The Haunting of Hill House
subtle and unsettling projection
Liverpool Everyman & Playhouse, Sonia Friedman Productions, HAMMER
This adaptation of Shirley Jackson’s 1959 psychological thriller foregrounds the role of the mysterious Hill House itself, and the effect that this strange building – home to more than its fair share of family tragedies over the course of its habitation – has on the delicate psyche of Eleanor Vance, the troubled young woman who takes up residence in the house as part of doomed academic study into the supernatural.
59 Productions collaborated closely with set designer Miriam Beuther in order to bring the mysterious house to life. Relying more heavily on suggestion rather than any explicit horror effects, the team augmented the dark and ethereal physical set using discreet mapped projection onto almost all of the still and moving objects and surfaces. The patterns in the wallpaper shift insidiously and almost imperceptibly before our eyes, revealing traces of forgotten faces and writing scrawled on walls. Stone gargoyles shift subtly in alcoves as unseen lights move around them. Shadows of invisible children pass through the rooms, doors are shaken by unseen hands and an untamed beast is loose in the house.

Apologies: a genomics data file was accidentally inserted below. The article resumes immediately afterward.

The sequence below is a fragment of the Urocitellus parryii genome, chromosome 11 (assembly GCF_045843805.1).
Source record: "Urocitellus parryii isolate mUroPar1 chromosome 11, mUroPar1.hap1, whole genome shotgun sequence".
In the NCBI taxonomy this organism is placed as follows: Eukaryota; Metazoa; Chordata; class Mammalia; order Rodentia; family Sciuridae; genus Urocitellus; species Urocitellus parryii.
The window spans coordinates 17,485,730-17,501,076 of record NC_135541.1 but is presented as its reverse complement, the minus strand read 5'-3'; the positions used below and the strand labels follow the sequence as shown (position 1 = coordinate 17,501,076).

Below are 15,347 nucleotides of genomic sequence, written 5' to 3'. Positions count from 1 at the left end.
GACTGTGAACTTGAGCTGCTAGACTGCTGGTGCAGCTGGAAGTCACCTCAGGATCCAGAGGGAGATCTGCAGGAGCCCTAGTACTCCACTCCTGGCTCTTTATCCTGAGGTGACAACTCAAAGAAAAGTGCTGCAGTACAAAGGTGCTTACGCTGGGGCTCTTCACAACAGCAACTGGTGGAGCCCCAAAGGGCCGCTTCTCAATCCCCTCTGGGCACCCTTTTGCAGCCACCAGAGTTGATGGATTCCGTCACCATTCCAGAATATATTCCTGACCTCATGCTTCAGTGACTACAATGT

Using a combination of 3d modelling, 2d animation and live-action filming, the 59 team wove subtle and unsettling projection elements through the whole piece, allowing director Melly Still to guide the audience into the disturbing psychological realm of Hill House, and watch as the wits of Eleanor and her fellow guinea pigs unravel through the ever-changing corridors of this malevolent mansion.
‘Famously hard to get right, horror theatre might be about to enter a new era. Video design is changing theatre and, for the first time, actors and animations can convincingly occupy the same world. It makes all manner of unearthly things possible and, were The Haunting of Hill House not so brilliantly acted, 59 Productions’ projections would steal the show. Immaterial and spectral, possibly even subliminal, projections change the speed and scope of theatrical spooks. Technology hasn’t been this terrifying since John Henry Pepper lined his mirrors up just right.’
Composer and Sound Designer